A further object is to provide a secretly coded optical marking system by which the code may be observed at long distances with only low intensity radiation.


The exact nature of this invention as well as other objects and advantages thereof will be readily apparent from consideration of the following description taken in conjunction with the accompanying drawing in which:

FIG. 1 is a diagrammatic illustration of the marking system of this invention.

FIG. 2A shows a representative marked plate when viewed in daylight by the unaided eye.

FIG. 2B shows the representative marked plate of FIG. 2A when viewed in daylight through an appropriate viewing device.


Referring now to FIG. 1 of the drawings, the invention is shown as having light source 11 that includes ultraviolet light, an ultraviolet reflecting material 12, a transparent coating of ultraviolet absorbing material 13, and a viewing device shown generally at 14. The viewing device has an appropriate optical filter 15 which filters out all wavelengths above and below the ultraviolet band, thus permitting the viewing device to transmit only ultraviolet wavelengths. Material 12 is shown as being applied on or attached to a plaque or support 16 which, for example, could be attached to a vessel. The material 12 is a good reflector of both ultraviolet and visible wavelengths, while the material 13 has the property of being transparent at visible wavelengths and of absorbing rather than reflecting ultraviolet wavelengths.

FIG. 2A illustrates a secretly coded marker as viewed in visible light without the aid of viewing device 14. The entire surface area of material 12 reflects visible light and therefore is observed by the unaided eye, as seen in FIG. 2A, with the numerals 1, 2, 3, 4 thereon being representative of a typical registration marker. The ultraviolet absorbing coating 13 is not seen by the unaided eye in FIG. 2A because coating 13 is transparent at visible wavelengths while the entire area covered by material 12 on the plaque reflects visible light.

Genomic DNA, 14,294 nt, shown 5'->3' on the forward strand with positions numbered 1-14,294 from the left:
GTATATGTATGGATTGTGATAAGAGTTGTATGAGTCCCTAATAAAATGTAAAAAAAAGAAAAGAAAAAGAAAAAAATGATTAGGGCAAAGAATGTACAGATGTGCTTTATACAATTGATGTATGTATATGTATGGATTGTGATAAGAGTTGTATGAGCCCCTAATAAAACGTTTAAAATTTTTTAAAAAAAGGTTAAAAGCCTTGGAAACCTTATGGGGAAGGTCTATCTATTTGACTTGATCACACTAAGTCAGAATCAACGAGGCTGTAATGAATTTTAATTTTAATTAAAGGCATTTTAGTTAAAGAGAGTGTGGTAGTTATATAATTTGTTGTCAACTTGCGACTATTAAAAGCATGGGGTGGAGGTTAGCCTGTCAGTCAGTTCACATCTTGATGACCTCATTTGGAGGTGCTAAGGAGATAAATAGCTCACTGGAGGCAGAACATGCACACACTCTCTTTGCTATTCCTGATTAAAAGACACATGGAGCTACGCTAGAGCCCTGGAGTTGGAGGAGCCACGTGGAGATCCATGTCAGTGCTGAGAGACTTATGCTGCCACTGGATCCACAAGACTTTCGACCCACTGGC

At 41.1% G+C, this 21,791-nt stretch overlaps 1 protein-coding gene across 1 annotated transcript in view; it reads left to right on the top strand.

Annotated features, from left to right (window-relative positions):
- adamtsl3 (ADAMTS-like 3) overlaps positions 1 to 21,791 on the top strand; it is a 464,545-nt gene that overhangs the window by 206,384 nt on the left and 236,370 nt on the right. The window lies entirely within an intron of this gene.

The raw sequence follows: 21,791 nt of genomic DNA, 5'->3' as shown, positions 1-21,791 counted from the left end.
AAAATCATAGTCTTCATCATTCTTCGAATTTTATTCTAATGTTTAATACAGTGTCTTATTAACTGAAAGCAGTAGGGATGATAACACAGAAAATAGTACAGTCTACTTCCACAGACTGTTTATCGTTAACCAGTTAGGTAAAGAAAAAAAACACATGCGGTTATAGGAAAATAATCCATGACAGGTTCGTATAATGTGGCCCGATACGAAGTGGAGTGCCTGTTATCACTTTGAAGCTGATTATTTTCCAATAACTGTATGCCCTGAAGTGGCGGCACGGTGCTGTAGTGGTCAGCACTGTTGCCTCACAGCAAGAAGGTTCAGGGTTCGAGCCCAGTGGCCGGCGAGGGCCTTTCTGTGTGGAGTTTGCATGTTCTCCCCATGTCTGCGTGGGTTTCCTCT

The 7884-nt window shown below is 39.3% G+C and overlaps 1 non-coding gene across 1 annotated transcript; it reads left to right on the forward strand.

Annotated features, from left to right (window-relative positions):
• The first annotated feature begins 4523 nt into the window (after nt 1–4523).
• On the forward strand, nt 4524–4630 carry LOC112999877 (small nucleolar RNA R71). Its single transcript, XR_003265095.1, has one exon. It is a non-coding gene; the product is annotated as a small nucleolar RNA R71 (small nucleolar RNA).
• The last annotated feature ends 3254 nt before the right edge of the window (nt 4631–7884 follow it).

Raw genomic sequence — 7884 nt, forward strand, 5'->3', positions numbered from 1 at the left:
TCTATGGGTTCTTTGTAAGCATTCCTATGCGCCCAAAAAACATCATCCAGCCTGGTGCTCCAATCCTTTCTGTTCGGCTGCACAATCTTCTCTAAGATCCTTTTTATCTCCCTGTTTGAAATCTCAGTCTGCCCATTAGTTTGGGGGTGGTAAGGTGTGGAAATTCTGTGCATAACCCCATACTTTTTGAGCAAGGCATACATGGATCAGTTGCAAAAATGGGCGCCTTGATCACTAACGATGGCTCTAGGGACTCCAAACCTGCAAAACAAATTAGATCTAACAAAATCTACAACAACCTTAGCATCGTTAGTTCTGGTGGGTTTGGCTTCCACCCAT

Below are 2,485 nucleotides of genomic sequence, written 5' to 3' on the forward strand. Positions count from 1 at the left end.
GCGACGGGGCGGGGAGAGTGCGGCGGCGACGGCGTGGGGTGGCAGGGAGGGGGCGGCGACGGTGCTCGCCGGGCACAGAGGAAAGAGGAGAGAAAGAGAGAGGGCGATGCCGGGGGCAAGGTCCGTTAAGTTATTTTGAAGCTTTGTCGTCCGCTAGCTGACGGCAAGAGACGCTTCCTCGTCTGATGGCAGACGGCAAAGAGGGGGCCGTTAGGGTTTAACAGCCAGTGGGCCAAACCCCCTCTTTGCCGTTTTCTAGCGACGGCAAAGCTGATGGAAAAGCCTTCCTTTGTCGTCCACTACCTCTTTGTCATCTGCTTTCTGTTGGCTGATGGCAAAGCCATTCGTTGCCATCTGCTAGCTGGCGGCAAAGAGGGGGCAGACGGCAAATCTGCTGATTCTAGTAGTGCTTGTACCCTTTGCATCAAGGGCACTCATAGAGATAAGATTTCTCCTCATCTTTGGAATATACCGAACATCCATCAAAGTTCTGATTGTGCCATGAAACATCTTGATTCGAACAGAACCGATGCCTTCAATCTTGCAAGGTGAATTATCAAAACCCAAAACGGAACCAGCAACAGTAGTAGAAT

When observed at ultraviolet wavelengths through viewing device 14 however, the plaque is seen as having a diagonal black stripe thereon. The black stripe is caused by the presence of the ultraviolet absorbing material 13 being applied diagonally on the plaque, since material 13 absorbs ultraviolet rather than reflects ultraviolet, while the remainder of the surface covered by material 12 reflects ultraviolet, the reflected ultraviolet image appears as having a black stripe extending diagonally thereacross. The coded mark made by material 13 is thus visible only when observed through viewer 14.

At this point it should be noted that, since viewer 14 is made sensitive to only ultraviolet, it is necessary to employ an image conversion device 17 with the viewing device for converting the ultraviolet image to a visible image. In one form, an ultraviolet sensitive film may be employed, for example, Polaroid film, to convert the ultraviolet image to a visible image. Several types of military viewing devices may also be used as the image converter such as the Metascope, the Starlight Scope, and the Night Observation Device.

Various materials and compositions may be employed as the ultraviolet reflecting material 12. Some materials which have been found to work satisfactorily are white paint with a zinc sulfide pigment, aluminum lacquer, aluminized metal surfaces, steel and certain grades of white paper.

Various materials may also be used for the ultraviolet absorbing material 13. Good ultraviolet absorbing materials which are not transparent are white paint with a titanium dioxide pigment and certain grades of white paper. Many of the substituted benzophenones, such as those sold by General Aniline and Film Corp., American Cyanamid Company and Monsanto Chemical Co. are also good ultraviolet absorbing materials. Some of the useful benzophenones are 2,4 dihydroxybenzophenone, 2-hydroxy-4-methoxybenzophenone, 2,2',4,4'-tetrahydroxybenzophenone, 2,2'-dihydroxy-4,4'-dimethoxybenzophenone and mixtures thereof sold under a known trademark, "Uvinul", and being solids, M.P. C. or more. The desired characteristic of a good ultraviolet absorbing material is that its spectral reflectance curve should decrease abruptly toward zero percent reflectance within a narrow wavelength range close to 400 nm.